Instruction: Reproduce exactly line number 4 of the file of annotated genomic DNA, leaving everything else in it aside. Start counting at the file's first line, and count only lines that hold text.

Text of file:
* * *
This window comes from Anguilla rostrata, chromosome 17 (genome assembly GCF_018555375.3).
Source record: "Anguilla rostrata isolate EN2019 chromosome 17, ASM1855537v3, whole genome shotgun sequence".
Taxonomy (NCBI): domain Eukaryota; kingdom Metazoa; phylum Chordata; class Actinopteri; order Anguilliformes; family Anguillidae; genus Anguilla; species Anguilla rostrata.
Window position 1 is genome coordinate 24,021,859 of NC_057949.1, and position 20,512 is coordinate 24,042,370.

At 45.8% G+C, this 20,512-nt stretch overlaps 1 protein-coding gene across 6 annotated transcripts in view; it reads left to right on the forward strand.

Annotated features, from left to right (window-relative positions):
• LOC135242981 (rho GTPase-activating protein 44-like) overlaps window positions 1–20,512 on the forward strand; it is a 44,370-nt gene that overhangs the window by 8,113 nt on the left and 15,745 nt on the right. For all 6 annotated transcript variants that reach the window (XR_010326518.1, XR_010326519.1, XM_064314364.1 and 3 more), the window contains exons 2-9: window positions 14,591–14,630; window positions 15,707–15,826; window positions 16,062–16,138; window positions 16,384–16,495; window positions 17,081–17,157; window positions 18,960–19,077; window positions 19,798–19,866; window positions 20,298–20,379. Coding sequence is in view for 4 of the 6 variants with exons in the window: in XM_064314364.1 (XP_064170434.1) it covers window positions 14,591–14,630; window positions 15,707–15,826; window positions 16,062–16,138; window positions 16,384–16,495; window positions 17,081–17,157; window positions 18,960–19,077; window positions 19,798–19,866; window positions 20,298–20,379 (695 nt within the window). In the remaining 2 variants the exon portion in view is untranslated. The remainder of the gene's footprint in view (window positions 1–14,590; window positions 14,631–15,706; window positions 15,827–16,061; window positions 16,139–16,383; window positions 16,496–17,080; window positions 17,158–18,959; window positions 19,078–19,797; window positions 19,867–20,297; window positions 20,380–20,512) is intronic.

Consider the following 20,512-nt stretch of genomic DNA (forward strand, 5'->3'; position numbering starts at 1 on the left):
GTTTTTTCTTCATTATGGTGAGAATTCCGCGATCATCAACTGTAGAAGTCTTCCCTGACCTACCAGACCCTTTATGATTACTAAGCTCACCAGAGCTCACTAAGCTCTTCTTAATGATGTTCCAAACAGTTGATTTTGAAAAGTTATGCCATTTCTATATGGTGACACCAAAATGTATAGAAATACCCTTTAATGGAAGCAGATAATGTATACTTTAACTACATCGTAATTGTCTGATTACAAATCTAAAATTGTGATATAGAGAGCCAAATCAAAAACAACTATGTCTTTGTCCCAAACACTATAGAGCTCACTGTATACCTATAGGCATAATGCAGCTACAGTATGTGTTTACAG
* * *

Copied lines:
Window position 1 is genome coordinate 24,021,859 of NC_057949.1, and position 20,512 is coordinate 24,042,370.